The state Supreme Court has final say over pardons granted to people who have prior convictions. The high court, which rejected some of Brown’s requests without comment, agreed with the Burton request.
P.S. Justice Goodwin Liu included a statement with the court’s approval of Burton’s pardon saying the justices ought to provide reasons if they reject a governor’s request.
Fight over HIV-prevention drug
An HIV-prevention drug could soon be available over the counter, if legislation making its way through the Legislature wins final approval when lawmakers return to work next week for the final month of the session.
San Francisco Democratic Sen. Scott Wiener’s Senate Bill 159 would:
- Allow over-the-counter access to preexposure prophylaxis, PrEP. Pharmacists dispensing PrEP would undergo special training.
- PrEP would be added to the list of services covered by Medi-Cal, the government-funded health care program for low-income Californians.
Pro: The San Francisco AIDS Foundation said access to PrEP, which is said to be 99% effective in preventing HIV, is an “essential element” to combating the disease.
Con: The California Medical Association contends doctors need to be involved in prescribing the HIV regimen to ensure safety.
The medical association ranked No. 11 among all lobbyist employers in the first half of 2019, spending almost $1.1 million, and contributed another $474,000 to California politicians and political parties.
Gilead, which manufactures Truvada, PrEP’s brand name, has not taken a position on the bill.
By the numbers, detailed by the California Department of Public Health Office of AIDS:
- 221,528 to 238,628 Californians would meet the criteria for PrEP.
- 135,000 Californians were living with HIV as of 2017.
- About 5,000 new cases are diagnosed annually.
- 1,874 died from the virus in 2017.
- About 5,000 new cases are diagnosed annually.
The bill has received only one ‘no’ vote as it made its way through the Legislature.
High-end vintner’s big fine
Los Gatos–based Rhys Vineyards, whose Pinot Noir sells for upward of $100 a bottle, has agreed to pay a $3.7 million fine for destroying wetland as it added new vines in Mendocino County.
The fine was among the largest ever imposed by the North Coast Water Quality Control Board.
The grading took place on a 20-acre planting outside Laytonville, and damaged an ephemeral stream that ultimately feeds into the South Fork of the Eel River.
Joshua Curtis, of the North Coast Regional water board, called Rhys’ actions “an egregious violation of state and federal law” that resulted in “permanent loss of wetlands and streams.”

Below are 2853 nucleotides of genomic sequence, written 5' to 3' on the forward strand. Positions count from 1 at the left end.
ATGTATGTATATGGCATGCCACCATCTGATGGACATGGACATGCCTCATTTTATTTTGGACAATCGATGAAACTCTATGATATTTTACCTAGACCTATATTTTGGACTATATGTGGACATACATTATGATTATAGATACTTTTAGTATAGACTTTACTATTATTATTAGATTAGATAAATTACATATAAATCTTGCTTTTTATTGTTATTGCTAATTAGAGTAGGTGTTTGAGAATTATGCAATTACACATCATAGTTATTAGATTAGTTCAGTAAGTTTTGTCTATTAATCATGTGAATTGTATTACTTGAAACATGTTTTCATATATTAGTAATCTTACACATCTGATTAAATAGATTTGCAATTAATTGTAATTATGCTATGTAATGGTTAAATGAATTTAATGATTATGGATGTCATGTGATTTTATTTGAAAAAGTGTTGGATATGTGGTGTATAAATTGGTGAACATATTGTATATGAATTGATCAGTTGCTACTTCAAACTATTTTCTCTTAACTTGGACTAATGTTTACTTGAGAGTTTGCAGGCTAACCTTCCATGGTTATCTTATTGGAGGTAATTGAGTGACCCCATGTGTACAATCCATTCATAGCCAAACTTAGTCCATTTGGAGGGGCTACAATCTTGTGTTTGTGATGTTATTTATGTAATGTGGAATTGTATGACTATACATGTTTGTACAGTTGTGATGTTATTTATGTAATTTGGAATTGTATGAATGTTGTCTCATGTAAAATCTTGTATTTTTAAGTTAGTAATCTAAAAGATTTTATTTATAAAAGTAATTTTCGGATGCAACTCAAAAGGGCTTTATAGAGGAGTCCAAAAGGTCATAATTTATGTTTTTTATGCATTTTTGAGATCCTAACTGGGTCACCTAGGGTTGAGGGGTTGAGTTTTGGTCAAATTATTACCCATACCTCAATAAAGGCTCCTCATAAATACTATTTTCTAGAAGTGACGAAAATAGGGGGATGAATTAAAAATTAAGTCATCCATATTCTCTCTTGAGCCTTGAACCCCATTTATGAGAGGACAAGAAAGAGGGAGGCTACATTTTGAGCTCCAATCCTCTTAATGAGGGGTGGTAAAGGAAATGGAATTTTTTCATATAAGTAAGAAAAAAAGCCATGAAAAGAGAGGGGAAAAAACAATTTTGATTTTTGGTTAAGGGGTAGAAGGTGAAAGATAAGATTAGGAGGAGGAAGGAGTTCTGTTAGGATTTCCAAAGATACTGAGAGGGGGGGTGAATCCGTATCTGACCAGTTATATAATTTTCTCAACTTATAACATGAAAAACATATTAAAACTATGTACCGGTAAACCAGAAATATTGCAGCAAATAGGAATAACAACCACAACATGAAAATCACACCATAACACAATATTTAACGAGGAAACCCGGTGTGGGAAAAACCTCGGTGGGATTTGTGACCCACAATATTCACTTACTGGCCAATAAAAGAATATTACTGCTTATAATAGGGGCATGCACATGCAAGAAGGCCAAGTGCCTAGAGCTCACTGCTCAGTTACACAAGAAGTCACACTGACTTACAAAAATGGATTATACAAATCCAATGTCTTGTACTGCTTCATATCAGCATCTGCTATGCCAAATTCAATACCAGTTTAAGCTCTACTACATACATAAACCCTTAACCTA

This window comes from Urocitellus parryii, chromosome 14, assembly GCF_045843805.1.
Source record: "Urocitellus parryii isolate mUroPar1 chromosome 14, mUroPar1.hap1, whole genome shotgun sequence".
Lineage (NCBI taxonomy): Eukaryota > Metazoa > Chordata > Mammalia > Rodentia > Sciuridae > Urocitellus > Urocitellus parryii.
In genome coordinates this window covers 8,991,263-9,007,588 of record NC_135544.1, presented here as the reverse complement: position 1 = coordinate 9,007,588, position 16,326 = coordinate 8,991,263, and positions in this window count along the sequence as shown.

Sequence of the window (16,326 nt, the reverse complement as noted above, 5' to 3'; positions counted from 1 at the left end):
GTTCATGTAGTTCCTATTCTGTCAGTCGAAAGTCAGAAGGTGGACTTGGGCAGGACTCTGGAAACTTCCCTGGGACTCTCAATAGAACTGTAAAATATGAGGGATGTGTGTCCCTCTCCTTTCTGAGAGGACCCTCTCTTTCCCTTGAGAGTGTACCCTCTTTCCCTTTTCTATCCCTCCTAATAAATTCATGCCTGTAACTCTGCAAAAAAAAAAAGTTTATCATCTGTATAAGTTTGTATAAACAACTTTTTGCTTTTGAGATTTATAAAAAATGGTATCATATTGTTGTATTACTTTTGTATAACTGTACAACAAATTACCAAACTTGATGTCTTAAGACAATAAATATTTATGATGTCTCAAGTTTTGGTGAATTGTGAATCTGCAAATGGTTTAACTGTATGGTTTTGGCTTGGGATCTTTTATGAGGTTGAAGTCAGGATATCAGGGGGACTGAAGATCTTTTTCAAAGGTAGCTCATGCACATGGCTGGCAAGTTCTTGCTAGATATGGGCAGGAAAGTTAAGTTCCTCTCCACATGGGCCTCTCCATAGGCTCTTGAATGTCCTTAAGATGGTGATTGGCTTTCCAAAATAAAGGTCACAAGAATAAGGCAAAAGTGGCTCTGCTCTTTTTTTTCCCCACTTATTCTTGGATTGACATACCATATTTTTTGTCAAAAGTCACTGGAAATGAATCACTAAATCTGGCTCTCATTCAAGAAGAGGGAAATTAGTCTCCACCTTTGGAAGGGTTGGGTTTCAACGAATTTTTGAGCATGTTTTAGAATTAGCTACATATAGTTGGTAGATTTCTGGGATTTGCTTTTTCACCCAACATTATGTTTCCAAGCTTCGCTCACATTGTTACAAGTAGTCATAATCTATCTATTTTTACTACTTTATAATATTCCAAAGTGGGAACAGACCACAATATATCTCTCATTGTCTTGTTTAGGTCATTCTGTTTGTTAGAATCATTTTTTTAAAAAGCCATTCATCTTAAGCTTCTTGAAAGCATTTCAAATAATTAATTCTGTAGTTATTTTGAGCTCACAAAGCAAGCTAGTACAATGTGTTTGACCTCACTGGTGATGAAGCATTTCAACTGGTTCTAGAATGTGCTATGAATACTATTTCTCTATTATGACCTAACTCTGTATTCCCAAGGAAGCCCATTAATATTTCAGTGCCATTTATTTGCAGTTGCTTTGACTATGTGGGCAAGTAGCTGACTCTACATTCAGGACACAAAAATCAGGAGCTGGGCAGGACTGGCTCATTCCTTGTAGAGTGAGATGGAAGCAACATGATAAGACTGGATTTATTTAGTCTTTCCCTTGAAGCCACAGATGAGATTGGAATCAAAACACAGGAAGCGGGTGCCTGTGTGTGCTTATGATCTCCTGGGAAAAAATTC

Kevin Harvey, a founding member of the Silicon Valley venture capital firm Benchmark Capital, owns Rhys. Rhys and Harvey did not respond to my emails but issued a statement to the Wine Spectator:
- “Rhys Vineyards, LLC deeply regrets the mistakes made.”
- From Rhys’ website: “At Rhys Vineyards we aspire to make great Pinot Noir, Chardonnay and Syrah from some of California’s most unique and expressive vineyards. This pursuit has lead [sic] us to search the state for exciting rocky soils that exist within the mountainous, cool, Coastal climate zone.”
Money matters: Harvey has donated $215,800 to state officials, most of them Democrats, and to the political action committee, Govern for California, since 2016.
P.S. On the North Coast and elsewhere, the water board has yet to issue such hefty fines against marijuana growers who have damaged creeks and watersheds.
Take a number: 89
President Donald Trump promised to expand the Republican Party. The reverse has occurred.
When he began running for the White House in 2015, there were 124,600 more registered Republicans than Democrats in Orange County. On Wednesday, Democratic voter registration passed Republican registration in Orange County, once the heart of California’s GOP. The spread is 89 votes. Expect to it grow.
Republicans hold only one coastal California county, rural Del Norte. There, Republicans number 4,918 to Democrats’ 4,172.
Commentary at CalMatters
Susan Kirsch, Livable California: We have a housing problem, but the crisis is the loss of democracy brought about by the financialization of housing. When legislators become champions of the simplistic explanation that cities are to blame, they abandon critical thinking, their constituents and their oaths of office.
Dan Walters, CalMatters: California has a goal of reducing its solid waste stream by 75 percent by 2020 but is falling short of that goal